SFPA Grand Masters

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David C. Kopaska-Merkel
2017 Grand Master

jane yolen photo
Marge Simon
2015 Grand Master

Steve Sneyd
2015 Grand Master

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Jane Yolen
2010 Grand Master

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Ray Bradbury
2008 Grand Master

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Robert Frazier
2005 Grand Master

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Bruce Boston
1999 Grand Master

2018 Grand Master Candidates
Voting form: http://bit.ly/2018GrandMaster
You must be an SFPA member to vote.
Voting deadline: September 15.

LeRoy Gorman lives in Napanee, Ontario, Canada. He was born in Smiths Falls, Ontario in 1949 and raised on a farm near Merrickville. After graduating from Carleton and Queen’s universities, he embarked on a 38-year teaching career, beginning with the Ontario Ministry of Correctional Services and ending with the Algonquin and Lakeshore Catholic District School Board. His poetry, much of it visual (mostly minimalist and haiku, or haiku-like), has appeared in print since 1976 in various presentations worldwide, and has garnered numerous awards. His visual poetry has also been displayed in exhibitions, internationally. A few of his two dozen published poetry books and chapbooks include: whose smile the ripple warps, wind in the keys, heart’s garden, and fast enough to leave this world. He is also past editor of Haiku Canada Publications (Haiku Canada Newsletter 1995 to 2006, Haiku Canada Review 2007 to 2017, various annual anthologies and broadsides). Since 1998, he has published poetry leaflets and postcards under his PawEpress imprint. In addition to writing under his own name, he has published under at least 50 pseudonyms. He is a member of the Writers’ Union of Canada, the Science Fiction and Fantasy Poetry Association, the Haiku Society of America, and a life member of Haiku Canada. In 2012-2013, LeRoy Gorman was appointed honorary curator of the American Haiku Archives at the California State Library in Sacramento “in recognition of his devotion to and enthusiasm for haiku development and exploration in Canada, with exemplary influence upon all English-language haiku across North America and abroad through his publications and editing, and his decades-long support of the Haiku Canada organization. His poetry consistently shows admirable creativity, courage, and range, embracing both traditional and visual/minimalist approaches to haiku and related genres of poetry.”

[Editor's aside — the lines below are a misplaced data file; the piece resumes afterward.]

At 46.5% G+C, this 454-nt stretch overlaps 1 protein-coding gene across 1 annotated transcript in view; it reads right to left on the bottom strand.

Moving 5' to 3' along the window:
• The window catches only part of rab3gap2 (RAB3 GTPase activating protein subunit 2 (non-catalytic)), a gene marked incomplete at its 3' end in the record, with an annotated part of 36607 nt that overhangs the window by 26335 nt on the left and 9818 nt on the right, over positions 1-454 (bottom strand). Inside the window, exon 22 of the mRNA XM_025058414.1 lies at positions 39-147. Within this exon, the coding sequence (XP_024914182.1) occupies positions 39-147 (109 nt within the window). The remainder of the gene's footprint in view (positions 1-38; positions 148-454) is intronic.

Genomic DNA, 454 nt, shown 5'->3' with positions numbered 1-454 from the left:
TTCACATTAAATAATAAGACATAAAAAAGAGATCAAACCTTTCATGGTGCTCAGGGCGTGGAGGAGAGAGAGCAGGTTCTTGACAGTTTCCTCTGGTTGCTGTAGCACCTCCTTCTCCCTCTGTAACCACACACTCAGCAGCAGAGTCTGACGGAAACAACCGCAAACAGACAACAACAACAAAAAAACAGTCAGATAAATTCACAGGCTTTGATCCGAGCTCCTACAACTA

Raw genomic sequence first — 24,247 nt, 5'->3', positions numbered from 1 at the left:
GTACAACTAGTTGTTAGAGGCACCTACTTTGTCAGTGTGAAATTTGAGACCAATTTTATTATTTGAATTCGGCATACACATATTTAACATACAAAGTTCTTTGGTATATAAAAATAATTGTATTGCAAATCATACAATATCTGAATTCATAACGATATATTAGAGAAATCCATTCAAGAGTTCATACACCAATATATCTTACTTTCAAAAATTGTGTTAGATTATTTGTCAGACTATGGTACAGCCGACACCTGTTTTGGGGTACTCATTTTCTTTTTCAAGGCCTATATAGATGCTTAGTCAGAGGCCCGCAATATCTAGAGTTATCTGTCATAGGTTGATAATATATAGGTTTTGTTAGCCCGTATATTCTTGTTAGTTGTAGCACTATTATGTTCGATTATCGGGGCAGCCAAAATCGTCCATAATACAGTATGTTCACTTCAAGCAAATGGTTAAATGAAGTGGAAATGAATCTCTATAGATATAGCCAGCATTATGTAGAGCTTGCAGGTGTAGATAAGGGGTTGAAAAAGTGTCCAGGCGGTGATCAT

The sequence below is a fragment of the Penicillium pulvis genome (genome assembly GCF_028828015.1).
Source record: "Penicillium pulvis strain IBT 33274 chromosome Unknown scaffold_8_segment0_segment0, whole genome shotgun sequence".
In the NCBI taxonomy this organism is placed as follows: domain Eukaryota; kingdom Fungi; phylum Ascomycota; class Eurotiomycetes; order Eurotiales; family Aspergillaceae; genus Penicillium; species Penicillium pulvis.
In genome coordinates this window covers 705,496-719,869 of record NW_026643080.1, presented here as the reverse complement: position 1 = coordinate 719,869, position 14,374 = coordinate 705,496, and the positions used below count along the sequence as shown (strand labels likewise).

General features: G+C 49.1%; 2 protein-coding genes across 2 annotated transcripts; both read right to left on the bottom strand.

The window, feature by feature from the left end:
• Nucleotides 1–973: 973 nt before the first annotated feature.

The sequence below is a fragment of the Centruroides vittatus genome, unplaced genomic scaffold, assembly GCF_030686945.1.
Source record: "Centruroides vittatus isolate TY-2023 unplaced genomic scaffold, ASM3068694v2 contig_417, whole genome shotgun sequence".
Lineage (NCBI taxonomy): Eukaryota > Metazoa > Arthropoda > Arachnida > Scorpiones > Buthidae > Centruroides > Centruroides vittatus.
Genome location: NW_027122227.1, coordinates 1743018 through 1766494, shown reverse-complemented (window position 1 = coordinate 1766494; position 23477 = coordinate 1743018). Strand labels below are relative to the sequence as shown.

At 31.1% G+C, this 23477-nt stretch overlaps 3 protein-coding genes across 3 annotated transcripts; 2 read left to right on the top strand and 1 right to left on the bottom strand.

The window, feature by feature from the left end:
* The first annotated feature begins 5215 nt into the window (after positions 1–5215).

David Lunde was born in Berkeley, California, USA, in 1941 and raised in Saudi Arabia, where his father was an engineer with Aramco. After graduating from Knox College in 1963, he attended the Iowa Writer’s Workshop on the recommendation of Archibald MacLeish, and studied poetry, fiction writing, and translation. The Old Gold Fellowship paid his second year. He also inked charts and graphs of satellite data for Dr. Van Allen in Physics and Astronomy, and babysat for Kurt Vonnegut. After earning his MFA in 1967, he taught literature and creative writing, and directed the creative writing program at SUNY Fredonia. He and Theodore Burtt Jr. founded The Basilisk Press, publishing 13 books by poets across the USA. Lunde was managing editor of Drama and Theater magazine, poetry editor of Riverside Quarterly, and contributing editor of Escarpments. Retired since 2001, he lives in North Bend, Oregon, with his wife, fantasy novelist Patricia A. McKillip.